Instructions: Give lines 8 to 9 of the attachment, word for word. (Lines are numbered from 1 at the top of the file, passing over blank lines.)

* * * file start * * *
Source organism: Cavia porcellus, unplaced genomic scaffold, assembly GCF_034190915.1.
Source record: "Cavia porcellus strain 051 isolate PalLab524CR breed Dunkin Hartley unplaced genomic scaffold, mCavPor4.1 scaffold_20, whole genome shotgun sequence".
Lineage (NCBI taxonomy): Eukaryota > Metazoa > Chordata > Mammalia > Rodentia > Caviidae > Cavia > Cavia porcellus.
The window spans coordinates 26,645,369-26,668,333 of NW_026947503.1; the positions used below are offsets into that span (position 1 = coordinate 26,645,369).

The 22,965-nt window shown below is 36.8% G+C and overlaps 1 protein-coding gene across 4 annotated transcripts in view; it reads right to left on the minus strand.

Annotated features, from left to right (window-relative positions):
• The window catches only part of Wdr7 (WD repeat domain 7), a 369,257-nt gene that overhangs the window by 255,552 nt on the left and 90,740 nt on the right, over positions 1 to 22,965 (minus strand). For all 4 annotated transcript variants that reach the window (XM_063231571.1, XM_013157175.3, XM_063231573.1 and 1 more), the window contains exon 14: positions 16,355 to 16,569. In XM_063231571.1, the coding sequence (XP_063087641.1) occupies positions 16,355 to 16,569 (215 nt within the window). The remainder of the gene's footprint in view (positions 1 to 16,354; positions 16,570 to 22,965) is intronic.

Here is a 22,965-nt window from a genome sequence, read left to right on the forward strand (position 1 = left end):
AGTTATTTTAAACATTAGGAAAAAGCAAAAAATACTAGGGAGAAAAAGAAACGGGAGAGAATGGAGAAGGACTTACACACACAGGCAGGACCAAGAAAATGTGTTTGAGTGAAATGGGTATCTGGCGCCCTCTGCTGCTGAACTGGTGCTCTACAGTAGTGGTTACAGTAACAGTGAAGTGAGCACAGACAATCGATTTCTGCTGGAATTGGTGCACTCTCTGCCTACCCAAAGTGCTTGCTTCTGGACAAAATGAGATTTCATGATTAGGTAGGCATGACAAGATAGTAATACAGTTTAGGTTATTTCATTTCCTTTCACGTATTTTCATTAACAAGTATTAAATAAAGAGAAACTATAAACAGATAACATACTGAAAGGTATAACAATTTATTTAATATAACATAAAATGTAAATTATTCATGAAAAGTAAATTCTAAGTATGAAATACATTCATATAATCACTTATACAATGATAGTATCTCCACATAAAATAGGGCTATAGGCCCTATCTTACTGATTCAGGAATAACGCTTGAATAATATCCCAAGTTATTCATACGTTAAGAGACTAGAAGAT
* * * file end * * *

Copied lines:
Here is a 22,965-nt window from a genome sequence, read left to right on the forward strand (position 1 = left end):
AGTTATTTTAAACATTAGGAAAAAGCAAAAAATACTAGGGAGAAAAAGAAACGGGAGAGAATGGAGAAGGACTTACACACACAGGCAGGACCAAGAAAATGTGTTTGAGTGAAATGGGTATCTGGCGCCCTCTGCTGCTGAACTGGTGCTCTACAGTAGTGGTTACAGTAACAGTGAAGTGAGCACAGACAATCGATTTCTGCTGGAATTGGTGCACTCTCTGCCTACCCAAAGTGCTTGCTTCTGGACAAAATGAGATTTCATGATTAGGTAGGCATGACAAGATAGTAATACAGTTTAGGTTATTTCATTTCCTTTCACGTATTTTCATTAACAAGTATTAAATAAAGAGAAACTATAAACAGATAACATACTGAAAGGTATAACAATTTATTTAATATAACATAAAATGTAAATTATTCATGAAAAGTAAATTCTAAGTATGAAATACATTCATATAATCACTTATACAATGATAGTATCTCCACATAAAATAGGGCTATAGGCCCTATCTTACTGATTCAGGAATAACGCTTGAATAATATCCCAAGTTATTCATACGTTAAGAGACTAGAAGAT